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Tax Office warns attempts to commit JobKeeper fraud will be prosecuted

Published: (Updated: ) in Australian News by .

Australians falsely claiming government assistance packages during COVID-19 will be prosecuted, the ATO has threatened.

The Australian Tax Office (ATO) is warning taxpayers fraudulently claiming government assistance such as JobKeeper face penalties as serious as jail time.

With just seven days until the end of the financial year, the ATO has said it has already seen examples where Australians had developed schemes to exploit JobKeeper and early access to superannuation payments.

To combat tax fraud, the ATO said it will be assessing the risk of returns using data provided to it from income tax returns, super funds and third-party sources.

READ MORE: Tax explainer: How to get your refund in two weeks or less

Those found to be defrauding the taxpayer purse will be hit with financial penalties, prosecution and imprisonment for the most serious cases.

"We've received intelligence about a number of dodgy schemes, including the withdrawal of money from superannuation and re-contributing it to get a tax deduction," ATO Deputy commissioner Will Day said.

"Not only is this not in the spirit of the measure, which is designed to assist those experiencing hardship, severe penalties can be applied to tax avoidance schemes or those found to be breaking the law.

"If someone recommends something like this that seems too good to be true, well, it probably is."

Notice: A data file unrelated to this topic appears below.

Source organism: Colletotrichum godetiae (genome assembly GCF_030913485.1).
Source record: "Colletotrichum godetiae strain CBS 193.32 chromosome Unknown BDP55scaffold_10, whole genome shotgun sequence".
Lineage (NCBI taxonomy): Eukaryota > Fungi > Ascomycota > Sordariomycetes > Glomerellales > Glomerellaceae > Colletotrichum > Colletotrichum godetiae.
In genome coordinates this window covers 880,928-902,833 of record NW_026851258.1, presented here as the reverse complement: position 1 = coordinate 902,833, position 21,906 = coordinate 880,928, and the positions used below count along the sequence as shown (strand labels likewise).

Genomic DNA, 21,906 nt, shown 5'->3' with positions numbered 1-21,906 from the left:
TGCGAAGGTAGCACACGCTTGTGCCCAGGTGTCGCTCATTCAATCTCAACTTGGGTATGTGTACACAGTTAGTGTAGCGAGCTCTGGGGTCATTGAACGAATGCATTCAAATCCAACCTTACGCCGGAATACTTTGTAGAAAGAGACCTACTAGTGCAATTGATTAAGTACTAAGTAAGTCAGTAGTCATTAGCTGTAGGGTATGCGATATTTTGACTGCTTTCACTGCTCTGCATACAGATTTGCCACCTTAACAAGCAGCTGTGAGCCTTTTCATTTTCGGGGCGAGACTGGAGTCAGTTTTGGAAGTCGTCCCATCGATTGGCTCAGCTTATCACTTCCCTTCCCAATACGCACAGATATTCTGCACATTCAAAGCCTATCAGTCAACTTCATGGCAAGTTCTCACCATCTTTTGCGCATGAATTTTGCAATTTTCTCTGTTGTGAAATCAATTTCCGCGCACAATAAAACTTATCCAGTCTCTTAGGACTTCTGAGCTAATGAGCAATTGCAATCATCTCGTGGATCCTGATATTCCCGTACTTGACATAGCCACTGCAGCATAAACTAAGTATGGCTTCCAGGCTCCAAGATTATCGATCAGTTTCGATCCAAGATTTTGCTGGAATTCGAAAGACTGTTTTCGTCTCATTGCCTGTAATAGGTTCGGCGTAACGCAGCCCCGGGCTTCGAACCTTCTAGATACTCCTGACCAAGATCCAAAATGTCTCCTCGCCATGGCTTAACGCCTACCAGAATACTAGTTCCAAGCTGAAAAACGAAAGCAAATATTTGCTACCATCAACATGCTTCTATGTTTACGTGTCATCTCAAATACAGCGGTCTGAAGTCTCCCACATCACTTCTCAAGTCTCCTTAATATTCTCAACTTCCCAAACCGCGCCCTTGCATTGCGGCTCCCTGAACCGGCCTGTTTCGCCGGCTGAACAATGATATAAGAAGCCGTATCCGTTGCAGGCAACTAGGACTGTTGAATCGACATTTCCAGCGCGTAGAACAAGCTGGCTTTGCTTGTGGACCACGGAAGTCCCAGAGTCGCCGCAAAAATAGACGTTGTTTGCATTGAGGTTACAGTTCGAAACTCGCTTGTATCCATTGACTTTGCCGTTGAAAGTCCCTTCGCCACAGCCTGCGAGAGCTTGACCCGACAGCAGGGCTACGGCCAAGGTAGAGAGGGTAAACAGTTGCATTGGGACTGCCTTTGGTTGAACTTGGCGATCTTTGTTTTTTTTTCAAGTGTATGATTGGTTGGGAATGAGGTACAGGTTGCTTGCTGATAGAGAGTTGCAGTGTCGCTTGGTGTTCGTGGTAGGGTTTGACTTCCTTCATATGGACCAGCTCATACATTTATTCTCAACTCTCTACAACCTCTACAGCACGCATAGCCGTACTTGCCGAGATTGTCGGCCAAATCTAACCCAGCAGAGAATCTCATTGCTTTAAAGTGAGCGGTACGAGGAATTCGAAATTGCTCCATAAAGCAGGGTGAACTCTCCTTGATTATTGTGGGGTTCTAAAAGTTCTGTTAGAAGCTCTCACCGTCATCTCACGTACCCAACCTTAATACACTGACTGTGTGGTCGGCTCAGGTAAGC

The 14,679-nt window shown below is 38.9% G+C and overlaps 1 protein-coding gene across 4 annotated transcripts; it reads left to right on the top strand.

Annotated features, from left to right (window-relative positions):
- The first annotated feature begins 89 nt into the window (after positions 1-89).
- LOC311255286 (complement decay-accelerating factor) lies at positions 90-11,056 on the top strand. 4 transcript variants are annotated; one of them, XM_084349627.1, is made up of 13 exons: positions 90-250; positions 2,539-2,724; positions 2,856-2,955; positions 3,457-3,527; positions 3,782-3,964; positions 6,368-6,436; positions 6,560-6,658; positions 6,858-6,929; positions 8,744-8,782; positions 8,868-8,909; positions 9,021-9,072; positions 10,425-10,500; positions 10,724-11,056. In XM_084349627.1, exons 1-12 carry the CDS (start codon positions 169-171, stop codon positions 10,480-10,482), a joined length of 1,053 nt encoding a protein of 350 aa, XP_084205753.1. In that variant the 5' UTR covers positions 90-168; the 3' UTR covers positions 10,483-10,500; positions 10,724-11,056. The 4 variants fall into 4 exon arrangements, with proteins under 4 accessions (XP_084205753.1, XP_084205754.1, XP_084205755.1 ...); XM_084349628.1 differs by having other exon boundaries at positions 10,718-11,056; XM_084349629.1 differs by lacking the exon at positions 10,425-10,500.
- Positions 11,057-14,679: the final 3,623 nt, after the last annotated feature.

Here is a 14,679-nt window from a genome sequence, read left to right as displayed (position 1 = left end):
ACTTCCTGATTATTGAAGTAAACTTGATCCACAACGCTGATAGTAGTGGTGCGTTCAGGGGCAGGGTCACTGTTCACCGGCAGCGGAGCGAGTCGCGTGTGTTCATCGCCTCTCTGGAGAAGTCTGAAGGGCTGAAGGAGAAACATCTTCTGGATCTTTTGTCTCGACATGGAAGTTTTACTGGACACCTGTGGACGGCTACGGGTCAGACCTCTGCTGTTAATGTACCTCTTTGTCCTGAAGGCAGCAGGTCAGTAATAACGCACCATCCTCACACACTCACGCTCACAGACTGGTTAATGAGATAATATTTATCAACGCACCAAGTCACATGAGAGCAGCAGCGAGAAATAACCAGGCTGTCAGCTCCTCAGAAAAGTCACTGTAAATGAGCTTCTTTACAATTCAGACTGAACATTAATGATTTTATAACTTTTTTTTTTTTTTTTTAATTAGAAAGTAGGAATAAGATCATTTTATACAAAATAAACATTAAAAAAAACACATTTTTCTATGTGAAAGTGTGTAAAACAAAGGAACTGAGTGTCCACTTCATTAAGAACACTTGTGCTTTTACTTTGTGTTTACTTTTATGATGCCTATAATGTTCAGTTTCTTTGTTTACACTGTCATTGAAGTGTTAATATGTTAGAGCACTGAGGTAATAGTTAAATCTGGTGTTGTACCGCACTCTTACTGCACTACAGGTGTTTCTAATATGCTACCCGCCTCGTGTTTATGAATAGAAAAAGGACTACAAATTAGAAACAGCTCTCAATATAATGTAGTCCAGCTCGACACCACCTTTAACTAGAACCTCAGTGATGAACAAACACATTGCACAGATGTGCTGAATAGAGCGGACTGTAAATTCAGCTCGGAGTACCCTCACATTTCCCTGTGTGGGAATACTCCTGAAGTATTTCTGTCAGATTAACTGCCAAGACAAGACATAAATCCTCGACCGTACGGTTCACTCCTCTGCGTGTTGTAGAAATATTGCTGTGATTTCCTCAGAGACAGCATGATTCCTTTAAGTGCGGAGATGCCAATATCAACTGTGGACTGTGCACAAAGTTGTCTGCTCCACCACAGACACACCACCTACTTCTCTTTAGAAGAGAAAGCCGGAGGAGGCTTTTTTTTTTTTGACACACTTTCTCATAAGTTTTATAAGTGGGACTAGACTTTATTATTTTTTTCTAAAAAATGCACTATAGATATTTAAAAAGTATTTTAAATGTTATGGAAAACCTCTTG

A particular focus will be placed on business entities manipulating their turnover to satisfy eligibility requirements of JobKeeper, and individuals applying for early release of their super after "artificially" arranging their finances to meet the criteria.

An anonymous tip-off line has also been established for members of the community who are concerned their neighbours, co-workers, family members or tax agent is defrauding the ATO.

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Mr Day said the ATO will be following up on the returns of Australians illegally claiming government assistance.

"Our tax system works on a self-assessment model. We will generally operate on the basis Australians are honest, meaning we will accept the information we are provided with as true and correct and make payments," Mr Day said.

"However, we will be conducting checks later, so if you've received a benefit as part of the COVID-19 stimulus measures and we discover you are ineligible, you can expect to hear from us.

"If you think this may apply to you, you should contact us or speak to your tax professional."

As tax time approaches, Mr Day also warned Australians to be vigilant for the surge of tax-related scams that appear every winter.

"If you receive a text message or e-mail stating that your myGov details have been changed, or that you have applied for early release of super and you have not, don't ignore these messages: check your myGov, call the ATO or your super fund to make sure your identity has not been compromised," Mr Day said.

"But don't click on any links – one technique used by scammers to steal your information is to mock-up messages which appear to be from the ATO."

The ATO's anonymous tip-off form can be found online at or by calling 1800 060 062.


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Source: 9News

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